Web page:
Microsoft To-Do Picks Up List Sharing and Steps

Posted on June 6, 2018 by Paul Thurrott in Android, Cloud, iOS, Mobile with 26 Comments

Microsoft To-Do for iPhone, Android, Windows and the web is picking up some new functionality this week: The ability to collaborate and share lists, and to break down tasks into smaller steps or sub-tasks.

“Our goal for Microsoft To-Do is to provide a personal and intuitive way to help people stay organized and get the most out of every day,” Microsoft announced. “We’ve listened to your feedback and have added two of the most requested features.”

They are:

To-Do list sharing. Now, you can share your To-Do lists with family and colleagues so you can collaborate on getting things done. This works for both personal (Microsoft account) and work (via your organization) scenarios, Microsoft says.

Steps. A new Steps feature lets you break down any to-do into smaller sub-tasks. These sub-tasks can be reordered and then completed independently. And each task will now display the number of steps.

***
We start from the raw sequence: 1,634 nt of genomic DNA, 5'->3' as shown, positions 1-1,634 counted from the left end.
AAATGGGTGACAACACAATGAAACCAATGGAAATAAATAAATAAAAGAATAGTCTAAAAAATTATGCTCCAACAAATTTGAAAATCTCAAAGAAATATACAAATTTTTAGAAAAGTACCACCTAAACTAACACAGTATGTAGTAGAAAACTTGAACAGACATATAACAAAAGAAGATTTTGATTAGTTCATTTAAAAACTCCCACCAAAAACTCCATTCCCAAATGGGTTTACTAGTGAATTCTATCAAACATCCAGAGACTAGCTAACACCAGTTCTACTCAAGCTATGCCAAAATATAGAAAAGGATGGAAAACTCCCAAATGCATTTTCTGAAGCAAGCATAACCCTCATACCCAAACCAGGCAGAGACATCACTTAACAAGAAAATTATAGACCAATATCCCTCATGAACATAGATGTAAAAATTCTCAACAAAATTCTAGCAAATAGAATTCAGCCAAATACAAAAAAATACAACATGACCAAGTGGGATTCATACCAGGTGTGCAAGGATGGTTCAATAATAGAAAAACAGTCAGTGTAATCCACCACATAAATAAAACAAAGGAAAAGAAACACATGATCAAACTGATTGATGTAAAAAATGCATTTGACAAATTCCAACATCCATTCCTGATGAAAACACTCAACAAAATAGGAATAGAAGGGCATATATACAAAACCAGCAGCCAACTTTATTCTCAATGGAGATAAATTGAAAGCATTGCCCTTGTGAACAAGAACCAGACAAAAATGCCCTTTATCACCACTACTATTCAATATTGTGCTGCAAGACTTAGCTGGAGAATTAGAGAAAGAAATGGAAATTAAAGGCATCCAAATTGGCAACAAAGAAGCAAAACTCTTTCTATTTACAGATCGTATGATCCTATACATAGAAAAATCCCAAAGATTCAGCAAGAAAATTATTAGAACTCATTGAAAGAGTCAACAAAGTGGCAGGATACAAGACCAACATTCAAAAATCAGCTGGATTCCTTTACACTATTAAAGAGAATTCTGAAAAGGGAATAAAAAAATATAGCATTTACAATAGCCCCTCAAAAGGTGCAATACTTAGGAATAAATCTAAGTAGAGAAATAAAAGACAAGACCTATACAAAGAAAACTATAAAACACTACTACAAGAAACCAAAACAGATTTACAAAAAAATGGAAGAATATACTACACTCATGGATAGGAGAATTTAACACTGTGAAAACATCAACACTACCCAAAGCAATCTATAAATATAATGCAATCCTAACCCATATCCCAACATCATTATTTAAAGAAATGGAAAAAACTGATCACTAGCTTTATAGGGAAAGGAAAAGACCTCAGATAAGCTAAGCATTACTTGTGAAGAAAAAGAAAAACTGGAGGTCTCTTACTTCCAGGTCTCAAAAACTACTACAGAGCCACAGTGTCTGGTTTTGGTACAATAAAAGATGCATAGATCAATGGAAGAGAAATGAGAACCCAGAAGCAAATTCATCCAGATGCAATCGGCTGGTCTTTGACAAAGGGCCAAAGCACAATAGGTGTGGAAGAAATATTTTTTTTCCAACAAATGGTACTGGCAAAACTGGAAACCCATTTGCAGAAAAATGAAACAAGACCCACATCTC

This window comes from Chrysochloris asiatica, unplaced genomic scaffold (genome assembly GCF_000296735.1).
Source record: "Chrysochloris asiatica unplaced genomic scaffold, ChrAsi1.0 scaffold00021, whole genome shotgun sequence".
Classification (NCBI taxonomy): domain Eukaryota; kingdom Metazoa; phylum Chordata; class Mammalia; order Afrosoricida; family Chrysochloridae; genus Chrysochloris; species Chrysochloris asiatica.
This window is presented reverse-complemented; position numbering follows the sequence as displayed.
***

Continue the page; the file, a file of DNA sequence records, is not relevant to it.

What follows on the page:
The latest update to Microsoft To-Do is rolling out “around the globe today and will be available to everyone this week,” Microsoft says, across iPhoneAndroid, Windows, and the web.

 

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Comments (26)

26 responses to “Microsoft To-Do Picks Up List Sharing and Steps”

  1. Harrymyhre

    Okay I will try it. Worth a look for me

  2. VSB

    I have little programming talent but could duplicate the functions of Wunderlist (minus integration with Outlook) in one day with a local database (adding incomprehensible omissions such as start dates).


    Can anyone explain to me (1) why development has to be so pitifully slow (apparently) once one stores the data remotely and (2) why Microsoft spent over $100m acquiring such a simple app?


    I've used Tasks in Outlook intensively since the first version (1997) and everything else (OneNote excepted) seems like a primitive toy in comparison.

    • lvthunder

      In reply to VSB:

      They didn't just acquire such a simple app. They also acquired the people who made it. That's where most of the value comes. Actually they bought Wunderlist and built To-do in house.